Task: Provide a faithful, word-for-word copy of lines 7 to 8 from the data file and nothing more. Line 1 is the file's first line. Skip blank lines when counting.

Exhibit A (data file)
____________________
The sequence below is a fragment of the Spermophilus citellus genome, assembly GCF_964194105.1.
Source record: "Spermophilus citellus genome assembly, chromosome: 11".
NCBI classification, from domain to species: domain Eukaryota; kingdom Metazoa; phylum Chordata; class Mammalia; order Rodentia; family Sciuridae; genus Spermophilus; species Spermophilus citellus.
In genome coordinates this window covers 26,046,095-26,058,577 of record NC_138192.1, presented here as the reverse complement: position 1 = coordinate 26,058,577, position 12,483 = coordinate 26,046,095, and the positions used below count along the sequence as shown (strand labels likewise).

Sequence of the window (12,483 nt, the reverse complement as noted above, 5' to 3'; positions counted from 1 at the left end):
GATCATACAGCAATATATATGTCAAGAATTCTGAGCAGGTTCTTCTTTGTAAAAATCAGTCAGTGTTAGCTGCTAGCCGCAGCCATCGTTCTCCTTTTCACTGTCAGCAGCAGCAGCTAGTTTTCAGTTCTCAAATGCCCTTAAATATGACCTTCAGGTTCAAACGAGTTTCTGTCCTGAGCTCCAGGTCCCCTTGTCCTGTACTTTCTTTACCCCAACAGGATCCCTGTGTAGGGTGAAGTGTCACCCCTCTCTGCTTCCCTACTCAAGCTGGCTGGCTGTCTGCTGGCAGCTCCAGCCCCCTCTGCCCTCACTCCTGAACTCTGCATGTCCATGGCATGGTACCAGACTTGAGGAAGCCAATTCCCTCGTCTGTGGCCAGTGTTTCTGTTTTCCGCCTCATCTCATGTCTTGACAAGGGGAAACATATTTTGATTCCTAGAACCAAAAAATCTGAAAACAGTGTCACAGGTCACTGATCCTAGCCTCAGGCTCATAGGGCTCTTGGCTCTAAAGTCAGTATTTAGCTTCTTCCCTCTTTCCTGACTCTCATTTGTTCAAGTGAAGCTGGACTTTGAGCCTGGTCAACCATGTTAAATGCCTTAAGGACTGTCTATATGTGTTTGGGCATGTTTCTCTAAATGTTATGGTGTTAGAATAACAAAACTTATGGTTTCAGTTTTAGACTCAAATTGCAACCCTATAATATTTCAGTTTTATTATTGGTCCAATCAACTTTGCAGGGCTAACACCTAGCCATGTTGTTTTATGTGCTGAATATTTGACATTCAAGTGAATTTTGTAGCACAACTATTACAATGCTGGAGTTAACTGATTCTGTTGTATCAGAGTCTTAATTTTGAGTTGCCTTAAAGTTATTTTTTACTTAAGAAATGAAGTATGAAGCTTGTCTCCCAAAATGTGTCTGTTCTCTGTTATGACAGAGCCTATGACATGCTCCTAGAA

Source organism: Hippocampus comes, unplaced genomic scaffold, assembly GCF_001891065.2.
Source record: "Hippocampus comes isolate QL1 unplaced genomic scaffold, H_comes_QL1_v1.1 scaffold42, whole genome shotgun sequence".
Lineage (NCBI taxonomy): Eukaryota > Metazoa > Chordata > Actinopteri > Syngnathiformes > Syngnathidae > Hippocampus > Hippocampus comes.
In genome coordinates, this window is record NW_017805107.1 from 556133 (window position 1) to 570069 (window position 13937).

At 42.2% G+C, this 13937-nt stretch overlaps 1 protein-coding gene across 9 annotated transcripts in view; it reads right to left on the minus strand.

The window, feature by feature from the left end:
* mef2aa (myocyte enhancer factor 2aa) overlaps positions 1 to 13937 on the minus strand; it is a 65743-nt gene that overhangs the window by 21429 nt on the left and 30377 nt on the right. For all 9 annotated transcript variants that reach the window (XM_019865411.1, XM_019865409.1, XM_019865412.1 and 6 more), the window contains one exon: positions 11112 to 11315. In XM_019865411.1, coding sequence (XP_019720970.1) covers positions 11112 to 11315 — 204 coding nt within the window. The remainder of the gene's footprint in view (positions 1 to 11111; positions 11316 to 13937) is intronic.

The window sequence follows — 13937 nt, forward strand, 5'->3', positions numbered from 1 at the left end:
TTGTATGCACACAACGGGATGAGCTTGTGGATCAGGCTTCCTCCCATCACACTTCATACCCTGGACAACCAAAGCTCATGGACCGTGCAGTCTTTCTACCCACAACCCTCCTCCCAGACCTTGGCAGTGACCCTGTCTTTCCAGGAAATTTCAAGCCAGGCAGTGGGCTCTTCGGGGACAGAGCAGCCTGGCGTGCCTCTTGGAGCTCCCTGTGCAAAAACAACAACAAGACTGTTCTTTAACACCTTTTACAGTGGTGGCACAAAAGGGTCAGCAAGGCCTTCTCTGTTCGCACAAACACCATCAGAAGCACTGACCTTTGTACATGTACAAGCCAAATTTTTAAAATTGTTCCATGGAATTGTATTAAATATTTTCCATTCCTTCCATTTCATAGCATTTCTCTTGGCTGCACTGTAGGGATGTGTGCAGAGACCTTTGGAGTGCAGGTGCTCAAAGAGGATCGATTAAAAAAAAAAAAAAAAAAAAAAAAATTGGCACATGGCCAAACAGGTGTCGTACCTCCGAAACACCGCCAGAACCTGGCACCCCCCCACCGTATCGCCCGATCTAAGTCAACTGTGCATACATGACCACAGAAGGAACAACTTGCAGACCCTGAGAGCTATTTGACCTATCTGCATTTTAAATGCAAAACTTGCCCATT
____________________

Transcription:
Source organism: Hippocampus comes, unplaced genomic scaffold, assembly GCF_001891065.2.
Source record: "Hippocampus comes isolate QL1 unplaced genomic scaffold, H_comes_QL1_v1.1 scaffold42, whole genome shotgun sequence".